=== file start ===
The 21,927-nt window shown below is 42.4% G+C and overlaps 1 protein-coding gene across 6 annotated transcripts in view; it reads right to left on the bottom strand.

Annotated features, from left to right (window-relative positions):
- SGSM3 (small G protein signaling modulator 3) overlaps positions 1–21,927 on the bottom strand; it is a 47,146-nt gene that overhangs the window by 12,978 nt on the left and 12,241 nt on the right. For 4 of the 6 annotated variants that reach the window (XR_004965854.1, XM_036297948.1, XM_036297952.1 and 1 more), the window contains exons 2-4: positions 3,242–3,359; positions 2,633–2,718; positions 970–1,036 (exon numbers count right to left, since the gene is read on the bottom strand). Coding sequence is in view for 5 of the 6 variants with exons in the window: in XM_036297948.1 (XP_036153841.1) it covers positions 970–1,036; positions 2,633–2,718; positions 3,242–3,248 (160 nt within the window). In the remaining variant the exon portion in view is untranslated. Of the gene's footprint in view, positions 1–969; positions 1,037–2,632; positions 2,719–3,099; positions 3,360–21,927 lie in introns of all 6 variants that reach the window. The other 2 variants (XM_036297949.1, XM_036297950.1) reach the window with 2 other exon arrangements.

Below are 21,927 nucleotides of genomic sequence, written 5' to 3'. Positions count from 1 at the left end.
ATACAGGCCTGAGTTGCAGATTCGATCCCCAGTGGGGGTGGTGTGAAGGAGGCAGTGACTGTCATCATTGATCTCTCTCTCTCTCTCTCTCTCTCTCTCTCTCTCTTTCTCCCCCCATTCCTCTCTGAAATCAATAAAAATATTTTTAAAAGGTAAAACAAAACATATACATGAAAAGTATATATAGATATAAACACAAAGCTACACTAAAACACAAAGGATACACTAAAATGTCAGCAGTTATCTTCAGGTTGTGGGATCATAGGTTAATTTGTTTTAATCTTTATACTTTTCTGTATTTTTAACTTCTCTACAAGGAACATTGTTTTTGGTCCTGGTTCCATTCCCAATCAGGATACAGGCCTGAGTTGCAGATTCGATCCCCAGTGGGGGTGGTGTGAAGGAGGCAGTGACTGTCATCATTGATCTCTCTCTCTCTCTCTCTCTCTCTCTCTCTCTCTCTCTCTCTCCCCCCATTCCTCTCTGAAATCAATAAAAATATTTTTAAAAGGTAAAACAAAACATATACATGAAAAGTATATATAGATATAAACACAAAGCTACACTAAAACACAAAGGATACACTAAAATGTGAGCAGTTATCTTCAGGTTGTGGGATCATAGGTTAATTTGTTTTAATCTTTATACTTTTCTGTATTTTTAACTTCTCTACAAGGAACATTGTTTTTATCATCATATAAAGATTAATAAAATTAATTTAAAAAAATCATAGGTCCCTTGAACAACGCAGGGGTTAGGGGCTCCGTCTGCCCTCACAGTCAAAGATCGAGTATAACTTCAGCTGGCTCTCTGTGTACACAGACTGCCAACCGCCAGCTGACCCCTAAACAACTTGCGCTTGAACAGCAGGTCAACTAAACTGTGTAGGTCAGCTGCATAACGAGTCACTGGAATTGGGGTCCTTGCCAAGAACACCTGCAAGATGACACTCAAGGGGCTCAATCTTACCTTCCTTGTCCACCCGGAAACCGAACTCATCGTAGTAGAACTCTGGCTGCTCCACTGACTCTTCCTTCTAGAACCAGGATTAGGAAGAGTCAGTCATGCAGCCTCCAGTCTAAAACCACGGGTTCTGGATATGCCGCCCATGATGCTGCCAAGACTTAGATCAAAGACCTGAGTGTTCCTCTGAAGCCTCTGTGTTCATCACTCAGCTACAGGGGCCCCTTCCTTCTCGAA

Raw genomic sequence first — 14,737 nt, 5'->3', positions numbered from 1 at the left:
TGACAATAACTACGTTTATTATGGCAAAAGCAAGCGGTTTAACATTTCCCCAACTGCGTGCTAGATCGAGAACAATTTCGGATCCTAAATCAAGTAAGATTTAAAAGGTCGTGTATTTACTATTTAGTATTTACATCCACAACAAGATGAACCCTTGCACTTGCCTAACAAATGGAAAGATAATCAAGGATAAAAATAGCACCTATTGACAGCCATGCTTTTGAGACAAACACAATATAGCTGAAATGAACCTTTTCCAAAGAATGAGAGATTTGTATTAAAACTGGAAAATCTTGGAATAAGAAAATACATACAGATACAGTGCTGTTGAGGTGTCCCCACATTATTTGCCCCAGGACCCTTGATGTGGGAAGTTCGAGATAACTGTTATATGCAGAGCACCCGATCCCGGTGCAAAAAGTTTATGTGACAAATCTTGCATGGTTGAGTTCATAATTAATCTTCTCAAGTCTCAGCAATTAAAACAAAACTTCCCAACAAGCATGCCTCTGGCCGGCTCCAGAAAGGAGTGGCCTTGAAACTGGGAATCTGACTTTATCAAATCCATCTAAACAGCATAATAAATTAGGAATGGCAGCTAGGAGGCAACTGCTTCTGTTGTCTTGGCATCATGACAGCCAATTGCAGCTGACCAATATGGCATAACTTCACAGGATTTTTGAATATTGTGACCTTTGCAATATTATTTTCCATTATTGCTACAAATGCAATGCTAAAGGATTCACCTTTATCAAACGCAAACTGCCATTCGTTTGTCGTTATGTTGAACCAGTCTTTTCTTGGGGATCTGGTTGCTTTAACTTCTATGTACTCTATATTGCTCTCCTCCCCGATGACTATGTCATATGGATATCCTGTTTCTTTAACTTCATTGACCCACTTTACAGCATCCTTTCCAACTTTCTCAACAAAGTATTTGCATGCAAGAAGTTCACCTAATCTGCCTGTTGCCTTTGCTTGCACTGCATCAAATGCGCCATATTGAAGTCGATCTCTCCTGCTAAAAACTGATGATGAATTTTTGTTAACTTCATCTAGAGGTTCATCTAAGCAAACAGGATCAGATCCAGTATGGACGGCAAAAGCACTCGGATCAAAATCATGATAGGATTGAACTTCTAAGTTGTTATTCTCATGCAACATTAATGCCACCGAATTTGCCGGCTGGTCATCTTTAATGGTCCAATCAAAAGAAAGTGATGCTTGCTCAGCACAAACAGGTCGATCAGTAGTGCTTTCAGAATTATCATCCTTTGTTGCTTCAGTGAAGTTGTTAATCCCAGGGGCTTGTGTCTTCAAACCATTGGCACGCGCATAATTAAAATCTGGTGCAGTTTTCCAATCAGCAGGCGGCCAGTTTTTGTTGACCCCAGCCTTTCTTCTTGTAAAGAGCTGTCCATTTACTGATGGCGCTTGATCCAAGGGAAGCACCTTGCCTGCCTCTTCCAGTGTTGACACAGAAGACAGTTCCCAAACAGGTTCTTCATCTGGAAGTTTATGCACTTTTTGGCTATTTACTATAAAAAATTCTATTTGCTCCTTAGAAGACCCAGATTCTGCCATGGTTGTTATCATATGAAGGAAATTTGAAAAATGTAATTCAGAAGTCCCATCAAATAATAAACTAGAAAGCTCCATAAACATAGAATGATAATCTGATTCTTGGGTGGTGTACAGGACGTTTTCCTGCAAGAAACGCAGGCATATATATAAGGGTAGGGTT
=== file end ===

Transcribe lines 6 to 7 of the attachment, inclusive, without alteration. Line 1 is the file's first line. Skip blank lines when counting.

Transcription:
Raw genomic sequence first — 14,737 nt, 5'->3', positions numbered from 1 at the left:
TGACAATAACTACGTTTATTATGGCAAAAGCAAGCGGTTTAACATTTCCCCAACTGCGTGCTAGATCGAGAACAATTTCGGATCCTAAATCAAGTAAGATTTAAAAGGTCGTGTATTTACTATTTAGTATTTACATCCACAACAAGATGAACCCTTGCACTTGCCTAACAAATGGAAAGATAATCAAGGATAAAAATAGCACCTATTGACAGCCATGCTTTTGAGACAAACACAATATAGCTGAAATGAACCTTTTCCAAAGAATGAGAGATTTGTATTAAAACTGGAAAATCTTGGAATAAGAAAATACATACAGATACAGTGCTGTTGAGGTGTCCCCACATTATTTGCCCCAGGACCCTTGATGTGGGAAGTTCGAGATAACTGTTATATGCAGAGCACCCGATCCCGGTGCAAAAAGTTTATGTGACAAATCTTGCATGGTTGAGTTCATAATTAATCTTCTCAAGTCTCAGCAATTAAAACAAAACTTCCCAACAAGCATGCCTCTGGCCGGCTCCAGAAAGGAGTGGCCTTGAAACTGGGAATCTGACTTTATCAAATCCATCTAAACAGCATAATAAATTAGGAATGGCAGCTAGGAGGCAACTGCTTCTGTTGTCTTGGCATCATGACAGCCAATTGCAGCTGACCAATATGGCATAACTTCACAGGATTTTTGAATATTGTGACCTTTGCAATATTATTTTCCATTATTGCTACAAATGCAATGCTAAAGGATTCACCTTTATCAAACGCAAACTGCCATTCGTTTGTCGTTATGTTGAACCAGTCTTTTCTTGGGGATCTGGTTGCTTTAACTTCTATGTACTCTATATTGCTCTCCTCCCCGATGACTATGTCATATGGATATCCTGTTTCTTTAACTTCATTGACCCACTTTACAGCATCCTTTCCAACTTTCTCAACAAAGTATTTGCATGCAAGAAGTTCACCTAATCTGCCTGTTGCCTTTGCTTGCACTGCATCAAATGCGCCATATTGAAGTCGATCTCTCCTGCTAAAAACTGATGATGAATTTTTGTTAACTTCATCTAGAGGTTCATCTAAGCAAACAGGATCAGATCCAGTATGGACGGCAAAAGCACTCGGATCAAAATCATGATAGGATTGAACTTCTAAGTTGTTATTCTCATGCAACATTAATGCCACCGAATTTGCCGGCTGGTCATCTTTAATGGTCCAATCAAAAGAAAGTGATGCTTGCTCAGCACAAACAGGTCGATCAGTAGTGCTTTCAGAATTATCATCCTTTGTTGCTTCAGTGAAGTTGTTAATCCCAGGGGCTTGTGTCTTCAAACCATTGGCACGCGCATAATTAAAATCTGGTGCAGTTTTCCAATCAGCAGGCGGCCAGTTTTTGTTGACCCCAGCCTTTCTTCTTGTAAAGAGCTGTCCATTTACTGATGGCGCTTGATCCAAGGGAAGCACCTTGCCTGCCTCTTCCAGTGTTGACACAGAAGACAGTTCCCAAACAGGTTCTTCATCTGGAAGTTTATGCACTTTTTGGCTATTTACTATAAAAAATTCTATTTGCTCCTTAGAAGACCCAGATTCTGCCATGGTTGTTATCATATGAAGGAAATTTGAAAAATGTAATTCAGAAGTCCCATCAAATAATAAACTAGAAAGCTCCATAAACATAGAATGATAATCTGATTCTTGGGTGGTGTACAGGACGTTTTCCTGCAAGAAACGCAGGCATATATATAAGGGTAGGGTT